Seven students from the U-M Department of Chemical Engineering have received a National Science Foundation Graduate Research Fellowship (NSF GRFP).
The NSF GRFP is a five-year fellowship meant to assist graduate students in STEM at accredited universities. The fellowship includes a three-year stipend and access to NSF-supported professional development opportunities.
The PhD student recipients are Omar Abed, Trang Hoang, Jessica Ma, Gregory Reimonn (of Macromolecular Science and Engineering) and Jianchao Zhao. The undergraduate student recipients are Malini Mukherji and recent graduate Anna Kaehr.
“I am overjoyed and grateful for having received this award,” said Omar Abed. “I am thankful for the continued support of my family, friends, and mentors throughout my college education.”
“I’m thankful for the opportunities that I had that allowed me to be where I am today,” said Jessica Ma. “I’m incredibly lucky to have parents, friends, and colleagues who have supported me every step of the way.”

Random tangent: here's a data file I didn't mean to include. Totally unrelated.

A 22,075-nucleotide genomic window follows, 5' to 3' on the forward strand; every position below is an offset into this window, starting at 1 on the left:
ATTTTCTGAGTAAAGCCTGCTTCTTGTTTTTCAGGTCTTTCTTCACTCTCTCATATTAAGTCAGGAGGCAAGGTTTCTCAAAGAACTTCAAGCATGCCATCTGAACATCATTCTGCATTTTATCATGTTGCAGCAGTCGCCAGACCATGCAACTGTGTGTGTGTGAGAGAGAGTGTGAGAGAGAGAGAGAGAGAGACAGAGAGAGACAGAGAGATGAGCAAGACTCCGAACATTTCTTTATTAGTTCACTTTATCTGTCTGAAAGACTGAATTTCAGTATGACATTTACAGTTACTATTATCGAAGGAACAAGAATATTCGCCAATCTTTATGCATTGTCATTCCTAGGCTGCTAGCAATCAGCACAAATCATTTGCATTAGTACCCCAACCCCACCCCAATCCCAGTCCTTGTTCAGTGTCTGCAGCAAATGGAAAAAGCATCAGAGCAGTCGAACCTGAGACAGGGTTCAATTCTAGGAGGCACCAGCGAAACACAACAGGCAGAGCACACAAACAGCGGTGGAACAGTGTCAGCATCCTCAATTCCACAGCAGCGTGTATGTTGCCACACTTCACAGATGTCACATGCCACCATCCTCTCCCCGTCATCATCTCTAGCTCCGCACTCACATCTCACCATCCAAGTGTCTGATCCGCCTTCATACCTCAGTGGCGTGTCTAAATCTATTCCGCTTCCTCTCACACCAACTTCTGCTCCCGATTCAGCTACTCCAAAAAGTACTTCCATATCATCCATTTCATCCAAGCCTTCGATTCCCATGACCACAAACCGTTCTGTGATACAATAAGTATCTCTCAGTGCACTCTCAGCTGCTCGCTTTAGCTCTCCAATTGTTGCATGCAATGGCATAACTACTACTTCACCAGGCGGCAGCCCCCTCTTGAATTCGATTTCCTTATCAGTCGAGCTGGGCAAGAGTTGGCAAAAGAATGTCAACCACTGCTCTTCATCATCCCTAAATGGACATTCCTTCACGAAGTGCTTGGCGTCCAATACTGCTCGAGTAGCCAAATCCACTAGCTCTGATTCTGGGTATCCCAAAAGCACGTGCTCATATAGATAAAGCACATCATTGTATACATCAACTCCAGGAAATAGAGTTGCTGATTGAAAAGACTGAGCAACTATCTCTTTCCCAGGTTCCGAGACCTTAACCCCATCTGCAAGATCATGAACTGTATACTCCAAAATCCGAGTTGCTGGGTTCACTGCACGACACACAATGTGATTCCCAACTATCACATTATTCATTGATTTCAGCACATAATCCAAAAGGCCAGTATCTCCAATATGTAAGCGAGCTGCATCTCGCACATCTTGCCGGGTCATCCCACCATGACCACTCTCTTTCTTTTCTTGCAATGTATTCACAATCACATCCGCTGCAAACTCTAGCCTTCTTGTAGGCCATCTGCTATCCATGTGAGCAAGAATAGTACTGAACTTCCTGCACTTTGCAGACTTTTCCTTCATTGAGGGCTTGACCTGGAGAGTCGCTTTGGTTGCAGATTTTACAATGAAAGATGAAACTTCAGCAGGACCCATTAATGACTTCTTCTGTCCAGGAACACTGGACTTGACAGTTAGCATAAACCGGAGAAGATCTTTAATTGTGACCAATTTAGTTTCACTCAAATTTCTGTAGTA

“I want to thank everyone in the Kamcev Lab and especially my advisor for all of the help and support in writing my NSF GRFP application. I couldn’t have done it without you! It is such an honor to work with a group as motivated and cohesive as ours,” said Gregory Reimonn. “I am so excited and grateful to continue my work with generous fellowship funding!”
NSF awards this fellowship to students early in their graduate studies to help lead them to greater success in the future. The NSF GRFP has supported over 60,000 students since its inception in 1951. It was the first program in NSF after its approval by Congress and is the oldest graduate fellowship program of its kind.
The National Science Foundation (NSF) was established by Congress in 1950 to promote the progress of science in the United States. The organization provides funding for approximately a quarter of all federally supported research at American universities.
In addition to the seven fellowship recipients, U-M ChE students, Saja Al-Saloum and Jonathan Lee each received an honorable mention.